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Architecture, Presentation Tips, Public speaking, Winning New Business

Presentation Tips – The power of positive words

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At Grist Towers we’re very suspicious of stuff you can’t measure. Science was where we started, at college and at the BBC, and Mr Grist was 20 years in the Science Department at the BBC, so it is strange that we find ourselves working in a world of intangibles.

One of our fundamental beliefs is that when you are selling, positive language is better than negative. Partly, this comes from a deep-seated belief in TV that words should be positive and active. Never say what something is not, always say what it is. And “Let’s go and find out” rather than, “We have found.”

I have yet to find the definitive piece of genuine scientific work to prove this is true, but I feel certain it must be out there. (Which may be comfirmation bias in action)

We know that we, as humans, value attractive people over the rest of us, so surely we like “attractive” words too?

It isn’t just TV people who believe this. Advertisers are in the business of selling the positive.

Tesco spend more money than any other retailer with the strapline “Every little helps.” Which is both active and positive. We’re “loving it” at McDonalds, (note loving)¬†and you know “You’re worth it.”

1. Simples! – Comparethemarket.com
2. Every little helps -Tesco
3. Should have gone to Specsavers
4. Because I’m worth it – L’Oreal
5. Have a break, have a kitkat – KitKat
6. It does exactly what it says on the tin – Ronseal
7. I’m lovin’ it – McDonalds
8. I’m confused.com – Confused.com
9. You’ve been ‘tangoed’ -Tango
10. Finger lickin’ good – KFC
11. It’s good to talk – BT
12. Good things come to those who wait – Guinness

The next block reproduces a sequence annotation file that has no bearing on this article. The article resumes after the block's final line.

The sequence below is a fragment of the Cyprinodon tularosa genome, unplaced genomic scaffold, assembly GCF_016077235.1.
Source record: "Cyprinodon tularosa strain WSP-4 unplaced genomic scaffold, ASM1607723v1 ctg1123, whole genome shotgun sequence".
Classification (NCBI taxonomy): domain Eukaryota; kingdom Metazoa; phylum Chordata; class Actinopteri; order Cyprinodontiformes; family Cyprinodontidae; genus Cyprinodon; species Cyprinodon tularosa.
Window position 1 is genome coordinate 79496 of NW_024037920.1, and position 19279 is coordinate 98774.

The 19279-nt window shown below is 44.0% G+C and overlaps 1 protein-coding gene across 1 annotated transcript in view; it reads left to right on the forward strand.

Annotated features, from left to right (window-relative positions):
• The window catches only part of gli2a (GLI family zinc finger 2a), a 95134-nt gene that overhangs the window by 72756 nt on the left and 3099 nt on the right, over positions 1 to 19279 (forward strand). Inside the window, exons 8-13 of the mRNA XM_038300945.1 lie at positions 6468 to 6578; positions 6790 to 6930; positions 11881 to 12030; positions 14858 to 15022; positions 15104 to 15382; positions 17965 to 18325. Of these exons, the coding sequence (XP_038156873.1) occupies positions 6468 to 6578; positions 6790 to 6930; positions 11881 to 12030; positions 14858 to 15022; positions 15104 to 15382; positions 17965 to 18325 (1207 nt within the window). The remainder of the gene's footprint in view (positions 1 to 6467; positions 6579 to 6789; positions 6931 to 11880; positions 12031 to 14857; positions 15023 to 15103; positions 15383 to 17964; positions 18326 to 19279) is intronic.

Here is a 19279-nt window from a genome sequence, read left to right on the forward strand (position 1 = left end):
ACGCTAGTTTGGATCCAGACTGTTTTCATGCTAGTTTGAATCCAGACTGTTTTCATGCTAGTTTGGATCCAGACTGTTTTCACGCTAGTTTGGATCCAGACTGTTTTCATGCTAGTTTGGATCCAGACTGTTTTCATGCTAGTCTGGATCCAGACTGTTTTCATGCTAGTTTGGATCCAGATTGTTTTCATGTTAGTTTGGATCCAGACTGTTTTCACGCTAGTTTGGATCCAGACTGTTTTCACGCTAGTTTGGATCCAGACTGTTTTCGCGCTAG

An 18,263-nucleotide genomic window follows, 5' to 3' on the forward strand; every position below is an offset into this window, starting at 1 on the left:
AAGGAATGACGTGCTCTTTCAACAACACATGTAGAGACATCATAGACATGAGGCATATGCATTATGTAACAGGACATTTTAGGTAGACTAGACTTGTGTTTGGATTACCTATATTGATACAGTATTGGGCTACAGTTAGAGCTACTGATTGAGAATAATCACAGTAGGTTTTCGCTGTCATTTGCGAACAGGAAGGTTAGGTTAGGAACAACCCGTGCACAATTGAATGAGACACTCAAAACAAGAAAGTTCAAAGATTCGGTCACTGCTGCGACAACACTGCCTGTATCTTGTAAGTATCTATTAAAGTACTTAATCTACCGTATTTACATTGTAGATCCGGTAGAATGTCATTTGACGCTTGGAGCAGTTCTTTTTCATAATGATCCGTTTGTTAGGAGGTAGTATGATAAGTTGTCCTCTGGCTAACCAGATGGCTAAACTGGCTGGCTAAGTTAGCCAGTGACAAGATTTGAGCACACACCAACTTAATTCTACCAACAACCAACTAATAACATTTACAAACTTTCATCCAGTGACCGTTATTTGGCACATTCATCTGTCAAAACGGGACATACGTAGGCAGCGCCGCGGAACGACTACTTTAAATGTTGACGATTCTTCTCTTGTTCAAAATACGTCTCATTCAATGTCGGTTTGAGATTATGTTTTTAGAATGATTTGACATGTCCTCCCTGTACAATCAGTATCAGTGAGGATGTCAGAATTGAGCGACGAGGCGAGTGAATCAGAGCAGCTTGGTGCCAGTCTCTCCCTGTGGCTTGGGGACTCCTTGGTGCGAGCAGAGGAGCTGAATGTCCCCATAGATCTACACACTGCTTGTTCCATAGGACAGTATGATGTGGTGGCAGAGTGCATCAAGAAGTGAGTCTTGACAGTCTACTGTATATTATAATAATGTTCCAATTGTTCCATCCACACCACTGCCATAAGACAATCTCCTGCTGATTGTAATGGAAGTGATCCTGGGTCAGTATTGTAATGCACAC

13. They’re grrrrreat – Kellogg’s Frosties
14. Probably the best … Carlsberg
15. Wassssuuuuupppp? – Budweiser
16. The future’s bright, the future’s orange – Orange
17. Just do it – Nike
18. What’s the worst that could happen- Dr Pepper
19. Maybe it’s Maybelline – Maybelline
20. The best a man can get – Gillette

There are some exceptions in the list. Confused have built a business on a negative, but what they have cleverly done is associate Confused with removing the confusion we already felt. But largely it’s the “best a man can get.”

Politicians get the positive language thing too. It is no coincidence that The Labour Party became electable when they put “New” in front.

“New” is just better, innit? Better than “Old”, just better.

The Great Communicator (the new one, not the old one) Barack, really gets the positive thing.

His 2008 campaign was built on “Yes We Can” Simple genius.

His aim? “Change” or “Change you can believe in” (Mr Cameron stole that) and, “Vote for Change”

Yes – the most positive word in the language – We – collective – Can – active.

Vote – active – Change – positive and active.

Watch this clip Barack when people criticised him for being “just a speechmaker”

Note early on when he says “To get excited and interested again in what works….”

and you or I would have said, “and what doesn’t work.” Obama doesn’t. He says “What works and what CAN work.” He’s turned a negative into a positive.

We humans are optimistic by nature. You can measure this. So we fundamentally are ready to hear the positives. It is my deep-seated belief that we like people who are positive and optimistic (within reason) and the simplest and best way to communicate that it to use positive language.

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About gristpresent

Presentation, Q&A and Engagement Coach. We help you win more business. Also BAFTA-winning film maker. See our new site www.grist.co.uk


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